I found it interesting, although it was slow reading. I was not aware of the Hela experiments, much less where the cells originated and the family involved.
Join Date: 04/15/11
Join Date: 08/07/11
I was a research biologist and used HeLa cells in my research and I often wondered how this cell line had such an unusual name. Now I know. This is a great book for many reasons. It beautifully described the difficulties of cell research and it told a marvelous story of Henrietta and her family. The book read like fiction. I love it and recommended it to all my friends.
Join Date: 08/14/11
I only learned of HeLa cells from this book. Rebecca Skloot educated me about the science of the HeLa cells, introduced me to many of the passionate and motivated people involved from the scientific community, and brought me with her into the Lacks family. I experienced a spectrum of emotions, from anger and fear, agony and disgust, to pride and hope. I applaud Rebecca Skloot for her detail, drive, brave honesty and skillful writing, but mostly for being non-judgmental so that I, the reader, could consider what I was learning and experiencing from so many perspectives: the clinical personnel, the scientific community and its beneficiaries, the Lacks family, Henrietta's survivors, and Henrietta. I now list this as one of my favorite books.
Join Date: 05/12/11
This is a wonderful medical "detective story." Ever since I read "Eleven Blue Men" eons ago in college, I've been interested in these kinds of issues. Certainly brings up some serious medical ethics questions. Our book group will discuss it in September (we meet every other month) and I'm looking forward to the comments.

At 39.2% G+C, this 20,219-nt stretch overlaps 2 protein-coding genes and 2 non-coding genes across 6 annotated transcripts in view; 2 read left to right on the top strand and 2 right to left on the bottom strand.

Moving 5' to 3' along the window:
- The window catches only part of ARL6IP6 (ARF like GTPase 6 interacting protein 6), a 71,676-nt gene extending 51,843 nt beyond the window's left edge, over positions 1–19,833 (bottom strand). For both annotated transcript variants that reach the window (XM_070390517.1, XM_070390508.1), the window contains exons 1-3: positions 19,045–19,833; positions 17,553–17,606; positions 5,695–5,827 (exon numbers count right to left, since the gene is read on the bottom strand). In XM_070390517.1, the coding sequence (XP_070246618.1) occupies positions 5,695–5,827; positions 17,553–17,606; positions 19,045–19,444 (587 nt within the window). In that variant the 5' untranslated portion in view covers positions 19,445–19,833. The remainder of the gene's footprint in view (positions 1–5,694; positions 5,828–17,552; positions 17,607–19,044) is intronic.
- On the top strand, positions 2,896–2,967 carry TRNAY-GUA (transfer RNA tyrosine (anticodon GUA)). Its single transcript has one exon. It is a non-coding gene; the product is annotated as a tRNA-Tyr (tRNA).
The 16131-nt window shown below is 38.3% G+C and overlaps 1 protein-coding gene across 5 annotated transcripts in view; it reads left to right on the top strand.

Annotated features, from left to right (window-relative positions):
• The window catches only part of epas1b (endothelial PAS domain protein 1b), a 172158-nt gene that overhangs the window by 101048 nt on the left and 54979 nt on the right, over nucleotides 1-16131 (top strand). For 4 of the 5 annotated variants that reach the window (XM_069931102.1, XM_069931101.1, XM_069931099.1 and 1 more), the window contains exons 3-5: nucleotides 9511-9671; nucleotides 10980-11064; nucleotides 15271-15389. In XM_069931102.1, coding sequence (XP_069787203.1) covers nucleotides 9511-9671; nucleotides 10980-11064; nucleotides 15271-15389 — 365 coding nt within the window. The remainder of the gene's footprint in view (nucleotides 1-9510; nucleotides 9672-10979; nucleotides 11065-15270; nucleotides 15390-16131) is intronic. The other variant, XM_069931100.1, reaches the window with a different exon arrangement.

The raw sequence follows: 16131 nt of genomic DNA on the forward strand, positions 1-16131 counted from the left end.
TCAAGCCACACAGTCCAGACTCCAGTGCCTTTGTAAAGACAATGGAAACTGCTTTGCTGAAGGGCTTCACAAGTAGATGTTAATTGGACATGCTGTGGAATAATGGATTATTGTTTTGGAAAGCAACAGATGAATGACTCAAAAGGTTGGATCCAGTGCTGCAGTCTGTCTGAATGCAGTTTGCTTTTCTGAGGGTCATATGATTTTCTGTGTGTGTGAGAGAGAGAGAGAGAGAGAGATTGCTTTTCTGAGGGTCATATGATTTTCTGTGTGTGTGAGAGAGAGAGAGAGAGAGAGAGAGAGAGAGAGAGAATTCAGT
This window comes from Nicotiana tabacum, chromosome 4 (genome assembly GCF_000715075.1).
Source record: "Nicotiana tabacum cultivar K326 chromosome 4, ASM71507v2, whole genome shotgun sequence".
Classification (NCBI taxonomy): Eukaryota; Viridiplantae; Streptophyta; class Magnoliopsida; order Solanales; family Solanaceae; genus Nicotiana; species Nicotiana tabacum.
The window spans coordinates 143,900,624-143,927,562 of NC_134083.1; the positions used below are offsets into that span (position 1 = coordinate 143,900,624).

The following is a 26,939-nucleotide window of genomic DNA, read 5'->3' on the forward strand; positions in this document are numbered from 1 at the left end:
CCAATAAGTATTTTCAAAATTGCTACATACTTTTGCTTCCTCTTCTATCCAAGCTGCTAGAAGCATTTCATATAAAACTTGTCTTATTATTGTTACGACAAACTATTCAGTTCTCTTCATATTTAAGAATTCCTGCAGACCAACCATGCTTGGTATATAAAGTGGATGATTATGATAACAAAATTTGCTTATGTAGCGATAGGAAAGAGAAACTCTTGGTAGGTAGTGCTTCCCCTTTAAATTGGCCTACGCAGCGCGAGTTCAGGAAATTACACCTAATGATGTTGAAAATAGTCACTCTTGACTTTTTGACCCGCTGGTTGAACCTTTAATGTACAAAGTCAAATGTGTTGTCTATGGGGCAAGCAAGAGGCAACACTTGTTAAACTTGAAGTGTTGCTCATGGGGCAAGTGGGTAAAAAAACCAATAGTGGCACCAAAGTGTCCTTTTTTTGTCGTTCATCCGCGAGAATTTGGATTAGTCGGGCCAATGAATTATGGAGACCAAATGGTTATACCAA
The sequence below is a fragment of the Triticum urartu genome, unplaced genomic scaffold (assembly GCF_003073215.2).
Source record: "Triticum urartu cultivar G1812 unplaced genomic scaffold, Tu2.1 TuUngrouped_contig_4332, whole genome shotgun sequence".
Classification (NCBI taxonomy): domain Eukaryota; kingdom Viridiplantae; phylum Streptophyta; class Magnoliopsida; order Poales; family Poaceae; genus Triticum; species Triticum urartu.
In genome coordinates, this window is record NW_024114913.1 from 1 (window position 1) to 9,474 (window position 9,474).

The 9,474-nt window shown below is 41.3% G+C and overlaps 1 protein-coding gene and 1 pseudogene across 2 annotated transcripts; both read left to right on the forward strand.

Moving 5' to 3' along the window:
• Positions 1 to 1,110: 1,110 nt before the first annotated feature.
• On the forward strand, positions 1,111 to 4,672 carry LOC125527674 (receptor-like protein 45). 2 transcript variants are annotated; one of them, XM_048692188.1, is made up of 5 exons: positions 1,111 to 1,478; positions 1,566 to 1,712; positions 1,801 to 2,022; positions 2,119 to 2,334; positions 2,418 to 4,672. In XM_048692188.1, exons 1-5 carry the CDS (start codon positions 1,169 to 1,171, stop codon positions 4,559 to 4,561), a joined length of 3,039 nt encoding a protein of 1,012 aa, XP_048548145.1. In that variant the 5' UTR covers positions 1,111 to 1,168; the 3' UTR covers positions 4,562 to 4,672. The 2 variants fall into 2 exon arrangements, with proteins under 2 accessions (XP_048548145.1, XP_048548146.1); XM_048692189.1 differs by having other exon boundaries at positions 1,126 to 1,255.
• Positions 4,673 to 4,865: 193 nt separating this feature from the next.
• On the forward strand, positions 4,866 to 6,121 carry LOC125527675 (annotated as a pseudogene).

Join Date: 08/11/11
I love reading a book that makes me want to know more about the subject, the people, the history, etc. This book was so interesting and made me want that additional information more than any other book I've read in a long time. I found Adam Curtis's BBC documentary posted on his blog page at www.bbc.co.uk/blogs/adamcurtis/2010/06/the_undead_henrietta_lacks_and.html, and I so thoroughly enjoyed seeing and hearing, however briefly, the family members and some of the scientists from the story. It gave me chills thinking of the author watching this same documentary in that locked beauty salon during her early research. I'm so glad she pursued this story and wrote this fascinating book.
Join Date: 04/28/11
I thought this book offered so much food for thought about medical ethics, about the value of a human life and about the way we ought to treat one another. And I thought the author presented these issues in a way that made conversations about them useful for future generations. It's a very good book that I've recommended to all my reading friends for just that reason.
Join Date: 05/21/11
I thought it was quite an eye opener! I am sure this is still going on to-day even though there are laws against. In some areas the doctor is still considered "God". I know many people who just take the doctor's word for it and don't question any thing further.
It is really a sad comment on society that still to this day the Lacks family does not have any health coverage. Morally they should receive funds from all the greedy drug companies who made millions of dollars.
It is always and always will be profits over people!
Join Date: 11/09/11
I could only get about halfway through it. But I got the jist of the story and was shocked to hear that Ms. Lacks was treated as she was and that it took this long to inform the public. The family should be given everything possible as recompense.
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